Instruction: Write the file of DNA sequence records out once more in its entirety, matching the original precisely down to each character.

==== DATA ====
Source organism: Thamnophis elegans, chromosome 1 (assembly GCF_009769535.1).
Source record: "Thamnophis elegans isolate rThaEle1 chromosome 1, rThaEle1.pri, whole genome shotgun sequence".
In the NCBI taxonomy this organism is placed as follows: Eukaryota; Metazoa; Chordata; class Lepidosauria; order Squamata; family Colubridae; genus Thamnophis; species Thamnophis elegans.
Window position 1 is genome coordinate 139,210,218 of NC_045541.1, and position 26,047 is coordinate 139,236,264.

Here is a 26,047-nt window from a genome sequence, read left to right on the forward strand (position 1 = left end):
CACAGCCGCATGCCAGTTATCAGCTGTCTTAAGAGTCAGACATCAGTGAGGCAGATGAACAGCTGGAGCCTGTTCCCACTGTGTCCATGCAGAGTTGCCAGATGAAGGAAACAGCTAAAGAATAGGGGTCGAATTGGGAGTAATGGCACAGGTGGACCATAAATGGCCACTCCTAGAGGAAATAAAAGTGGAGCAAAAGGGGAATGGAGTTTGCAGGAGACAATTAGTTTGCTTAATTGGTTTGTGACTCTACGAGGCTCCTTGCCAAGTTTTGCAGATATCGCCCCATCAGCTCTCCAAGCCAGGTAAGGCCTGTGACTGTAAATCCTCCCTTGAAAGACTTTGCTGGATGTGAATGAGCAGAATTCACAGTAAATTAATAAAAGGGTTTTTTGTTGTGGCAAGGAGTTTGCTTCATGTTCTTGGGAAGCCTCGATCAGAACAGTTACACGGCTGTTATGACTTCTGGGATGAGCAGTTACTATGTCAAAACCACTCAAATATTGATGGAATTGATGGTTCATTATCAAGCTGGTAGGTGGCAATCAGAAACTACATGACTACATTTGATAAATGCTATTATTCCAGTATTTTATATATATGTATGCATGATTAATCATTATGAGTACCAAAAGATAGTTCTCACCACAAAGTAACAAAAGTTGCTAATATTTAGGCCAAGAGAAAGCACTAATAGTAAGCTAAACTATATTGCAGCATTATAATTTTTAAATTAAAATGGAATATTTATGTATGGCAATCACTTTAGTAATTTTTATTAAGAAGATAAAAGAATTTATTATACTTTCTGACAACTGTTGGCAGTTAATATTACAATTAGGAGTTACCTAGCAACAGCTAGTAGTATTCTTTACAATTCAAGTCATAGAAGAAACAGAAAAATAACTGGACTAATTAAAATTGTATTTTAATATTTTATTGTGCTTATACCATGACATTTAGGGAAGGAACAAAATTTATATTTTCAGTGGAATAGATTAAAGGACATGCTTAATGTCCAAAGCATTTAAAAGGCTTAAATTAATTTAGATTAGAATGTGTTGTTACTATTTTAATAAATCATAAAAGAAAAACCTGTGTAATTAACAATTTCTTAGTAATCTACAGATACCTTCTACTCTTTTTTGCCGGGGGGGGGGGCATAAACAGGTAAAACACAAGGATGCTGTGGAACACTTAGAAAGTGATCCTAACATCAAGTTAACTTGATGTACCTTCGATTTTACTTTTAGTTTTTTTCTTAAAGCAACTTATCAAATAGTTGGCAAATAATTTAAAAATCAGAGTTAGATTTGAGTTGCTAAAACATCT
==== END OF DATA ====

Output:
Source organism: Thamnophis elegans, chromosome 1 (assembly GCF_009769535.1).
Source record: "Thamnophis elegans isolate rThaEle1 chromosome 1, rThaEle1.pri, whole genome shotgun sequence".
In the NCBI taxonomy this organism is placed as follows: Eukaryota; Metazoa; Chordata; class Lepidosauria; order Squamata; family Colubridae; genus Thamnophis; species Thamnophis elegans.
Window position 1 is genome coordinate 139,210,218 of NC_045541.1, and position 26,047 is coordinate 139,236,264.

Here is a 26,047-nt window from a genome sequence, read left to right on the forward strand (position 1 = left end):
CACAGCCGCATGCCAGTTATCAGCTGTCTTAAGAGTCAGACATCAGTGAGGCAGATGAACAGCTGGAGCCTGTTCCCACTGTGTCCATGCAGAGTTGCCAGATGAAGGAAACAGCTAAAGAATAGGGGTCGAATTGGGAGTAATGGCACAGGTGGACCATAAATGGCCACTCCTAGAGGAAATAAAAGTGGAGCAAAAGGGGAATGGAGTTTGCAGGAGACAATTAGTTTGCTTAATTGGTTTGTGACTCTACGAGGCTCCTTGCCAAGTTTTGCAGATATCGCCCCATCAGCTCTCCAAGCCAGGTAAGGCCTGTGACTGTAAATCCTCCCTTGAAAGACTTTGCTGGATGTGAATGAGCAGAATTCACAGTAAATTAATAAAAGGGTTTTTTGTTGTGGCAAGGAGTTTGCTTCATGTTCTTGGGAAGCCTCGATCAGAACAGTTACACGGCTGTTATGACTTCTGGGATGAGCAGTTACTATGTCAAAACCACTCAAATATTGATGGAATTGATGGTTCATTATCAAGCTGGTAGGTGGCAATCAGAAACTACATGACTACATTTGATAAATGCTATTATTCCAGTATTTTATATATATGTATGCATGATTAATCATTATGAGTACCAAAAGATAGTTCTCACCACAAAGTAACAAAAGTTGCTAATATTTAGGCCAAGAGAAAGCACTAATAGTAAGCTAAACTATATTGCAGCATTATAATTTTTAAATTAAAATGGAATATTTATGTATGGCAATCACTTTAGTAATTTTTATTAAGAAGATAAAAGAATTTATTATACTTTCTGACAACTGTTGGCAGTTAATATTACAATTAGGAGTTACCTAGCAACAGCTAGTAGTATTCTTTACAATTCAAGTCATAGAAGAAACAGAAAAATAACTGGACTAATTAAAATTGTATTTTAATATTTTATTGTGCTTATACCATGACATTTAGGGAAGGAACAAAATTTATATTTTCAGTGGAATAGATTAAAGGACATGCTTAATGTCCAAAGCATTTAAAAGGCTTAAATTAATTTAGATTAGAATGTGTTGTTACTATTTTAATAAATCATAAAAGAAAAACCTGTGTAATTAACAATTTCTTAGTAATCTACAGATACCTTCTACTCTTTTTTGCCGGGGGGGGGGGCATAAACAGGTAAAACACAAGGATGCTGTGGAACACTTAGAAAGTGATCCTAACATCAAGTTAACTTGATGTACCTTCGATTTTACTTTTAGTTTTTTTCTTAAAGCAACTTATCAAATAGTTGGCAAATAATTTAAAAATCAGAGTTAGATTTGAGTTGCTAAAACATCT